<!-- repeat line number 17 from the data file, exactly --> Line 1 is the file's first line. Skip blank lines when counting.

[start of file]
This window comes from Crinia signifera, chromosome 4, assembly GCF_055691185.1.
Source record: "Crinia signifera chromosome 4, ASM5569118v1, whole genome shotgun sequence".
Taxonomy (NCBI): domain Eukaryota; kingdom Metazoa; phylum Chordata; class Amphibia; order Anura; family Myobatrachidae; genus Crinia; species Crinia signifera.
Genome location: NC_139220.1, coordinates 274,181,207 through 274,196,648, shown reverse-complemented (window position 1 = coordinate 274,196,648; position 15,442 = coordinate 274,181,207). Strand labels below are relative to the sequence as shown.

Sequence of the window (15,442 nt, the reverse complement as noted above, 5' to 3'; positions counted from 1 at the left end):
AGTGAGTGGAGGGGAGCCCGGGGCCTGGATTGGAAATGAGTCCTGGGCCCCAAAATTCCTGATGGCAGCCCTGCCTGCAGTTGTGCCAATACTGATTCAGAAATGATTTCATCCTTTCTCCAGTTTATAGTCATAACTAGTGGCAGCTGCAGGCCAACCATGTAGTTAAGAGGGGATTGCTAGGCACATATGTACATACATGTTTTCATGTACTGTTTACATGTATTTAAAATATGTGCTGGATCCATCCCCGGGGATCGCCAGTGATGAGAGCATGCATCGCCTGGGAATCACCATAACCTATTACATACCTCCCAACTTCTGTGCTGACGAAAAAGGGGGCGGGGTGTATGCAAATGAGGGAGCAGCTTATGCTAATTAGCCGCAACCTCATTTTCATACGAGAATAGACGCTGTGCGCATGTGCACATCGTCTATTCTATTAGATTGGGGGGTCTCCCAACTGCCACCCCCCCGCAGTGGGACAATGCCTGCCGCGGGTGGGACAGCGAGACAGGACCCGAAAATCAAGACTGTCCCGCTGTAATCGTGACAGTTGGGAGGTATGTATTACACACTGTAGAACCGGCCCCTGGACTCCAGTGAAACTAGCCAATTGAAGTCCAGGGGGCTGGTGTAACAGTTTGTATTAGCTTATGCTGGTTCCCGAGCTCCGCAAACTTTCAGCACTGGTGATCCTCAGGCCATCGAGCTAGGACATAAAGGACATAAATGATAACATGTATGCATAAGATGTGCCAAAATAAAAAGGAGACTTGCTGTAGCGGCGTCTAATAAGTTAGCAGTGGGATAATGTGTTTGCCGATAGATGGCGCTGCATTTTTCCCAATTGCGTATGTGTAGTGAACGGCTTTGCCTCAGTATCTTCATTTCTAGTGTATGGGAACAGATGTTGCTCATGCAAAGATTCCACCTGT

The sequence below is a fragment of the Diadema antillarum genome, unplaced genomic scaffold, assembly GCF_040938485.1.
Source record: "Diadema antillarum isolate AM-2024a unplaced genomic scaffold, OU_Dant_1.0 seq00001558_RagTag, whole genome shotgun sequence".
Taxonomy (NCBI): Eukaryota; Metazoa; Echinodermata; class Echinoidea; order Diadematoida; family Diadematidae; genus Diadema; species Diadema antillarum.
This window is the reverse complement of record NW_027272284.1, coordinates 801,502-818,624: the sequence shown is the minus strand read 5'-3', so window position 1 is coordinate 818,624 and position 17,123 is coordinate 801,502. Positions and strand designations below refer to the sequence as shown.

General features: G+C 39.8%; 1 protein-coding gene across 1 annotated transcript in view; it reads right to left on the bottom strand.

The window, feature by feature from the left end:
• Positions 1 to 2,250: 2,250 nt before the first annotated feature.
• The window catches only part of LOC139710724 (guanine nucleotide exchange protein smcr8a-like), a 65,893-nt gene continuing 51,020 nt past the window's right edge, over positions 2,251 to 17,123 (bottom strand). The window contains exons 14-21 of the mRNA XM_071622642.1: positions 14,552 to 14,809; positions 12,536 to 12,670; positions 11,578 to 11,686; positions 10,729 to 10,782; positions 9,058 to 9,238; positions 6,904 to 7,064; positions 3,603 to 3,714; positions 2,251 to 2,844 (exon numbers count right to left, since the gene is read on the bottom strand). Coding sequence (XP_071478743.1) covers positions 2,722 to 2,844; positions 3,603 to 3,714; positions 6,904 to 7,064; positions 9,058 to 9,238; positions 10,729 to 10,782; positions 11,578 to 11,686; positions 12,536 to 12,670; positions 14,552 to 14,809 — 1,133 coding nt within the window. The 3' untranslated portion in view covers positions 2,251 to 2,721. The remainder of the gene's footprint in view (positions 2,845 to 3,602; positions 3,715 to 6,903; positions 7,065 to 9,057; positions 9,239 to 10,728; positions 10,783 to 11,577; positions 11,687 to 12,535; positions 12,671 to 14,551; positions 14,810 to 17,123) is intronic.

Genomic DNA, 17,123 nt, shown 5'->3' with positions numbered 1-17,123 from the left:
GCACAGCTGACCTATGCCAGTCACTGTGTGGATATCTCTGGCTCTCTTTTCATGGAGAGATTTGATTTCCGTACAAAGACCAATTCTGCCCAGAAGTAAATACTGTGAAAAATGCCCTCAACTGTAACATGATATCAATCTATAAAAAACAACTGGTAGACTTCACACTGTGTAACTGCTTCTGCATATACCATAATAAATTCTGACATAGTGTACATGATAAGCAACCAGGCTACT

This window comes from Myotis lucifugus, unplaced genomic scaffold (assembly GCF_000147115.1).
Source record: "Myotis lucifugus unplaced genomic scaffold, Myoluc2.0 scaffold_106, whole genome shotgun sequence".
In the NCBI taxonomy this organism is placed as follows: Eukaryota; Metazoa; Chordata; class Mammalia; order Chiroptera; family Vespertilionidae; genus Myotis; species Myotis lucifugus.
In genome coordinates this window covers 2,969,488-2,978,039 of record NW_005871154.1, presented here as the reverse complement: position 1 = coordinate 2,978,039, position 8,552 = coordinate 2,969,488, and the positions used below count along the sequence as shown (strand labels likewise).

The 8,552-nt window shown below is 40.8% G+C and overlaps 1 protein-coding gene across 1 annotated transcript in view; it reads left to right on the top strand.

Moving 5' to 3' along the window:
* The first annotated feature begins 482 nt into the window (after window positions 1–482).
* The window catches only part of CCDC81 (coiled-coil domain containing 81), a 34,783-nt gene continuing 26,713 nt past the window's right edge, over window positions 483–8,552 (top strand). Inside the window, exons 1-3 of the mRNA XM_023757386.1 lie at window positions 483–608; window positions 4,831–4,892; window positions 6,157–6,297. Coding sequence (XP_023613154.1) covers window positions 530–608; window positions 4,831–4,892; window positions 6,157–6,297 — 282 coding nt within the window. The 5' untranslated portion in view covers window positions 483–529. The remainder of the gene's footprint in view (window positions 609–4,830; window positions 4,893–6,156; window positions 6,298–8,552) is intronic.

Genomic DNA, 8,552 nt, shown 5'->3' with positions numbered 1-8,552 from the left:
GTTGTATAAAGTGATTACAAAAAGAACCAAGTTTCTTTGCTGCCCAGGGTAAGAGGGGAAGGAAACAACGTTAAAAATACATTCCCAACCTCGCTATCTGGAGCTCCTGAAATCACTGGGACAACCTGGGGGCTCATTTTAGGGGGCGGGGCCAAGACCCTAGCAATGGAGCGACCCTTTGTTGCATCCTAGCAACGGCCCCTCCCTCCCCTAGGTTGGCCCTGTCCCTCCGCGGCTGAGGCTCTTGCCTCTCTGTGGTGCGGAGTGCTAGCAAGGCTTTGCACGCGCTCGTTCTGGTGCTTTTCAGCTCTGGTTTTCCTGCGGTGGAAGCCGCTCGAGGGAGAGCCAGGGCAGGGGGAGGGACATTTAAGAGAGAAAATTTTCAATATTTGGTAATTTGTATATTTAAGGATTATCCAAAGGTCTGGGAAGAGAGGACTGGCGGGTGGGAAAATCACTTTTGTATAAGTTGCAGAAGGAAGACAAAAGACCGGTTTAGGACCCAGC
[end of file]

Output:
This window comes from Myotis lucifugus, unplaced genomic scaffold (assembly GCF_000147115.1).